An interview with Mark McCaughrean, the ESA scientific consultant.
– This year’s November the Rosetta space probe is supposed to make the first comet surface landing in history. How is that even possible?
– It’s not an easy task, but it is possible. Rosseta is going to approach the comet from the front side, so that it doesn’t get into the comet’s tail, which is full of dust. Once it’s close enough, it will drop its lander – Philae. This device will land on the surface and attach to it.
– It took Rosetta almost ten years to even reach the comet. I assume its task is to do some vital research, which would be impossible to conduct otherwise.
– Correct. Comets are enormous lumps of ice, but their exterior is much different. It is covered with a black crust, which was created by Sun’s activity. Sometimes we can see something leaking through this crust, but in order to examine it, we need to land on its surface and drill into its interior. That’s our goal. The lander is equipped with a 25 centimeter drill, with which it is going to break through the outer layer, collect samples and examine them.
– It’s fairly obvious, what’s inside: ice, that is, frozen water.
– That’s the whole point. One of the questions such comet landing is going to help us to answer is: where did water on Earth come from. When it was still forming itself, it was far too hot for water to last on its surface. It is more than likely, that it appeared on Earth much earlier. Scientists have been speculating for quite some time, that water might come from comets, which are in fact huge ice blocks. The Rosetta probe is going to prove this theory either right or wrong. It will show us, whether the water on Earth is the same as inside the comets.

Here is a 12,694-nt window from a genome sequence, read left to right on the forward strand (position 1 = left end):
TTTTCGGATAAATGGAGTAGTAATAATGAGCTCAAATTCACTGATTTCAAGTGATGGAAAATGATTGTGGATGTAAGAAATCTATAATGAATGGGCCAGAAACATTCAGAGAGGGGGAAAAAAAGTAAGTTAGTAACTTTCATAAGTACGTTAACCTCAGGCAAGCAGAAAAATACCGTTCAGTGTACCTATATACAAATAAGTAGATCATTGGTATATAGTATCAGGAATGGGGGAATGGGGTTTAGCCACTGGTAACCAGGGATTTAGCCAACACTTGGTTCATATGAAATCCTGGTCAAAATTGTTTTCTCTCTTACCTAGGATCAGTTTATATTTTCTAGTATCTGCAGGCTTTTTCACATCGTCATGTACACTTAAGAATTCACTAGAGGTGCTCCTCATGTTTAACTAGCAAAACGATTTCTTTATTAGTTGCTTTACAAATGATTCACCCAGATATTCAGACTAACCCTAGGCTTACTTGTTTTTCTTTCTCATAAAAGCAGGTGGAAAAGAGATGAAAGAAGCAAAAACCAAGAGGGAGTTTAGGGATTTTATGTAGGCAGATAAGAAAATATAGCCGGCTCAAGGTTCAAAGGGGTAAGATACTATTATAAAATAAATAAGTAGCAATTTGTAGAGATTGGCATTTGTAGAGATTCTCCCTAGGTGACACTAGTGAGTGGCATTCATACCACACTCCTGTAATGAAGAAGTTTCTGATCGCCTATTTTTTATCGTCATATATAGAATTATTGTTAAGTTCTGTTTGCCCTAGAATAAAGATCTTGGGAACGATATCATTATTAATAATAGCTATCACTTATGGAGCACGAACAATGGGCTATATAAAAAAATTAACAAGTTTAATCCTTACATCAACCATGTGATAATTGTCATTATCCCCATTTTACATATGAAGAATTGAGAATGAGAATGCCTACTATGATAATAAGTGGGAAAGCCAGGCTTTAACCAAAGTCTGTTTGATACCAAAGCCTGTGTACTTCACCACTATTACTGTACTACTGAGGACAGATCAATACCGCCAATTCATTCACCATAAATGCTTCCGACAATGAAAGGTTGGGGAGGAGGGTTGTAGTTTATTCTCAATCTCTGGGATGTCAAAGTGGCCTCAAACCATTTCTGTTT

– And what could determine one sample of water different from another?
– Deuterium. Water contains regular hydrogen, but there’s also deuterium, a heavier hydrogen isotope. Its concentration in the oceans is stable. The research we’ve made thus far remotely proved that the amount of deuterium on comets varies. Only one comet, Hartley 2, had a pattern similar to that on Earth.
– So the Solar System can have comets with various amount of deuterium?
– Exactly. The ones we’d examined before came from the Oort cloud, which is located in the outskirts of the Solar System. Hartley 2 is from the Kuiper Belt, which is a much closer to the Sun. The Churyumov-Gerasimenko comet, which will also be examined by Rosetta comes from this region as well. If we will find an appropriate amount of deuterium in these, we might assume, that the water on Earth came from the Kuiper Belt.
– Apart from deuterium, what else is Rosetta going to examine?
– We’re going to look for organic compounds, the matter of living organisms. If we succeed, it will also prove, that life forms came to Earth thanks to comets.
– This sounds a lot like archaeology or paleontology. Only you’re reaching much deeper into the past.
– You could say so. We’re something like space archaeologists.
– But you do something more than just explore the past?
– Of course. For instance the Gaia observatory is supposed to monitor asteroids, which could be hazardous to Earth. Ones that could collide with the Earth one day.
– We’re hearing a lot of stories about those planetoids causing cataclysms here on Earth, yet not a single one managed to hit us so far. Perhaps the risk is overrated?